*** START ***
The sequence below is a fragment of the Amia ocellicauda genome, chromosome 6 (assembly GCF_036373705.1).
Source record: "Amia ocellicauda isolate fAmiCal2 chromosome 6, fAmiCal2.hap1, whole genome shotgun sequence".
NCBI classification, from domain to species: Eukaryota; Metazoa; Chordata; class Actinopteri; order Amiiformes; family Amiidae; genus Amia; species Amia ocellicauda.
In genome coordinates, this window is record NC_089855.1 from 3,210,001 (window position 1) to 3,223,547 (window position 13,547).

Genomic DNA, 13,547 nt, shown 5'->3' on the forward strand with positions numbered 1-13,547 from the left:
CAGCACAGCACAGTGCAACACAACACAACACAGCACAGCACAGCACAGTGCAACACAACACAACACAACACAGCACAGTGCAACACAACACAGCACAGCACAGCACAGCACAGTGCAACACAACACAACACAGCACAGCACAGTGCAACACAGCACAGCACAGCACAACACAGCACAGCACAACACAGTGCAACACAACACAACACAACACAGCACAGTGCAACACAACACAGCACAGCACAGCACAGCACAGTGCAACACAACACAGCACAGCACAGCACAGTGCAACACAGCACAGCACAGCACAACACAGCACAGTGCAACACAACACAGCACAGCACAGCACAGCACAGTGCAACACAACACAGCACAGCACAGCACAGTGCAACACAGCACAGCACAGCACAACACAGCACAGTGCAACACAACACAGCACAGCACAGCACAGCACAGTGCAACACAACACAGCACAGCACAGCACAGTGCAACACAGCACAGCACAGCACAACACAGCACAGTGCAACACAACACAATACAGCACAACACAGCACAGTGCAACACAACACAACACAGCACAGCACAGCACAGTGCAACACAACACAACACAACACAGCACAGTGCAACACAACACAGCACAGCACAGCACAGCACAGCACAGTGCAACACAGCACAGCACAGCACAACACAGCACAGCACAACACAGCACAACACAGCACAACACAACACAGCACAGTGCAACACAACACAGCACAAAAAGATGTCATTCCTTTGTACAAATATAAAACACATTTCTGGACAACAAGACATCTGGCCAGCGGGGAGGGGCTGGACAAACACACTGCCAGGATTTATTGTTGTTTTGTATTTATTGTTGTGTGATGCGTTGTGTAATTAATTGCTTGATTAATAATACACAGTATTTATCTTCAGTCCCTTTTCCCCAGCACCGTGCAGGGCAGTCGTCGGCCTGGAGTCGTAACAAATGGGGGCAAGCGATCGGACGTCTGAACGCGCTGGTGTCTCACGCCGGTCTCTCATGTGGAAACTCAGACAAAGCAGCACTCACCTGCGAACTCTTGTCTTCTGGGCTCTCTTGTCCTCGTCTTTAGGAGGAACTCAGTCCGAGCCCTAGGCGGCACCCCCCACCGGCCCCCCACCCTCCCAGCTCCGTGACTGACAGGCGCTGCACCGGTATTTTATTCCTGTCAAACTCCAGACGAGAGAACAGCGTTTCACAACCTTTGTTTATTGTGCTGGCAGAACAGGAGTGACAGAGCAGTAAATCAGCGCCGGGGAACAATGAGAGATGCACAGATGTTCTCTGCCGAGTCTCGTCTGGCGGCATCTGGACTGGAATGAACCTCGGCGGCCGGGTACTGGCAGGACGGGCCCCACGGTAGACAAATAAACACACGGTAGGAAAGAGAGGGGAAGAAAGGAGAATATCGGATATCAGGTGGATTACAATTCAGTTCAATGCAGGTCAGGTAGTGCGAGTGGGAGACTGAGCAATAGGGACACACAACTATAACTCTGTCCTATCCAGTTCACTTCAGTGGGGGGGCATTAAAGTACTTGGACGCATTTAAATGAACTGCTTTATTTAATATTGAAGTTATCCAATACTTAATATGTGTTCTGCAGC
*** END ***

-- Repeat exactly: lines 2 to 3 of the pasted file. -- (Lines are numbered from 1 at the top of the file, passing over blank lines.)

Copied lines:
Source record: "Amia ocellicauda isolate fAmiCal2 chromosome 6, fAmiCal2.hap1, whole genome shotgun sequence".
NCBI classification, from domain to species: Eukaryota; Metazoa; Chordata; class Actinopteri; order Amiiformes; family Amiidae; genus Amia; species Amia ocellicauda.